3. If it is broken, try to fix it – Congratulations! Your re-identification experiments worked! Now what? First, document everything – every step you have taken during your analysis. Internet websites and resources can come and go. Make sure to print the relevant information and store it in a secure place.

Try to think about a mitigation scheme and consult with other researchers that you can trust (see next Rule – “don’t be smart”). Once you have reached a conclusion (which can be that there is no good fix), this is a good time to submit the paper for a review.

You must also inform the owner of the resource about the glitch. I recommend having this conversation after the paper was accepted but before the publication for several reasons: (a) at this point, your worked has matured through peer-review and is less likely to contain a major flaw (b) the owner might be more convinced about your findings knowing that it has been reviewed by other researchers (c) contacting the owner when the paper is still under review might change the setting of the resource, render your experiments obsolete, which can confuse your reviewers (d) with a publication deadline in hand, the owner is more likely to act swiftly in mitigating the risk.

If possible, prepare a demo for the resource owner because this can be the most useful way to communicate your findings and to elucidate the risk. Inform the resource owner about your publication plan. Make sure that the owner has sufficient time to respond to the threat, contact people that might be affected, and to simply digest your findings.

4. Don’t be over-confident – Privacy research combines technical, social, and ethical aspects. You cannot be an expert in all these domains. We all have our blind spots even in our respective areas of expertise. Consult with as many people as possible about the different aspects of your research. They will illuminate flaws in your analysis. Some re-identification experiments do not need IRB approval since they are (ironically) considered as exempt human subject research due to the use of public resources. However, I suggest you consult with your IRB. It is always good to get feedback and review of your work. Don’t be be over-confident. Get help from other people.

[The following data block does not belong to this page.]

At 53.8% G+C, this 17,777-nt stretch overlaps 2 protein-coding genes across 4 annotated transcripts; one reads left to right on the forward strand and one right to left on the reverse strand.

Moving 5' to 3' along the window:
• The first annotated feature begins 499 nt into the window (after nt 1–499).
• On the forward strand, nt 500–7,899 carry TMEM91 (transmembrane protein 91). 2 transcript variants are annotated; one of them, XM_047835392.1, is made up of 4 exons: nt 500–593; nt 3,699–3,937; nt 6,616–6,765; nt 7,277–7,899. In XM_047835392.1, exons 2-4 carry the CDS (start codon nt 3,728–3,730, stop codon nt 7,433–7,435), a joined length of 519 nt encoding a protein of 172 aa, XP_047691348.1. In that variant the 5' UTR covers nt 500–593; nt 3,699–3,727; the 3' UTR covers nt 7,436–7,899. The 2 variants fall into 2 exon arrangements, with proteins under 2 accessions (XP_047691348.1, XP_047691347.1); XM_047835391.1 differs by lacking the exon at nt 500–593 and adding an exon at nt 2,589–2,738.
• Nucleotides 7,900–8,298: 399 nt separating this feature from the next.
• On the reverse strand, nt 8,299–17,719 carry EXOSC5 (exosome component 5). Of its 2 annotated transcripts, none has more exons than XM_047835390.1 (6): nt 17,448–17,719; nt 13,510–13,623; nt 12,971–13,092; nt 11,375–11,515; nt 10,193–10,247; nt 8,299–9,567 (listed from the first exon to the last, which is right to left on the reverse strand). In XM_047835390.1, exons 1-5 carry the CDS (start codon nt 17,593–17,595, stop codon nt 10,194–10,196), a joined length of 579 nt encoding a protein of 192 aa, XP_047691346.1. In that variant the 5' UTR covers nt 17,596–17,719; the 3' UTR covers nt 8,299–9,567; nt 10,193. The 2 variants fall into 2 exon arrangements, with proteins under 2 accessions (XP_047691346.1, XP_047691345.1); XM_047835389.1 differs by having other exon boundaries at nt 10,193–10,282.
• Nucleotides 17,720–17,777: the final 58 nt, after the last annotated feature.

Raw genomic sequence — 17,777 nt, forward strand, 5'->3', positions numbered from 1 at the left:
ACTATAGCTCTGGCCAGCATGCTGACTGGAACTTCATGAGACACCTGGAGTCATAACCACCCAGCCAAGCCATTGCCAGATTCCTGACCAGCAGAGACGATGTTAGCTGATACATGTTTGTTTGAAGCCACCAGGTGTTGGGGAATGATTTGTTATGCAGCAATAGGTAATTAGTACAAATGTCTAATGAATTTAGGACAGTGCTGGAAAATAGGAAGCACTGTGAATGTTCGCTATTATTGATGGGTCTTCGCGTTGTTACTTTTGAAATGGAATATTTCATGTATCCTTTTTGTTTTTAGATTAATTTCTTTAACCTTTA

5. Don’t be afraid. White-hat hacking has been instrumental for the development of security and cryptographic systems. Banks and monetary services pay companies good money to constantly perform penetration tests of their systems. Don’t be afraid. Go strong.

Thanks to Dina Zielinski and Melissa Gymrek for useful comments.

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2 thoughts on “Breaking Good: A Short Ethical Manifesto for the Privacy Researcher

  1. Posted on behalf of Steve Wilson:

    Yaniv, I think its a great idea to develop a code of practice for genomic informatics. Soon after your ‘hacking’ results were published, your colleague Meliisa Gymrek suggested that “the key will be in regulating how we are allowed to use this genetic data to prevent it from being used maliciously.” In a light touch privacy environment like the USA, codes like your manifesto could become essential.

    A question: have you thought about if and how research subjects and donors might be given notice of the fact they have been re-identified, and how the fact of identification is being handled?

  2. Steve,

    Thanks for your comment. It is an important point. I believe that the decision and actual contact of research subjects after reID experiments should be done by the resource owner that obtained the original consent. The resource owner knows better the community and the sensitivities and can better communicate the findings than the privacy researcher. I haven’t thought about how to do it mainly because I have no experience in that. Maybe other members of this symposium can come up with ideas.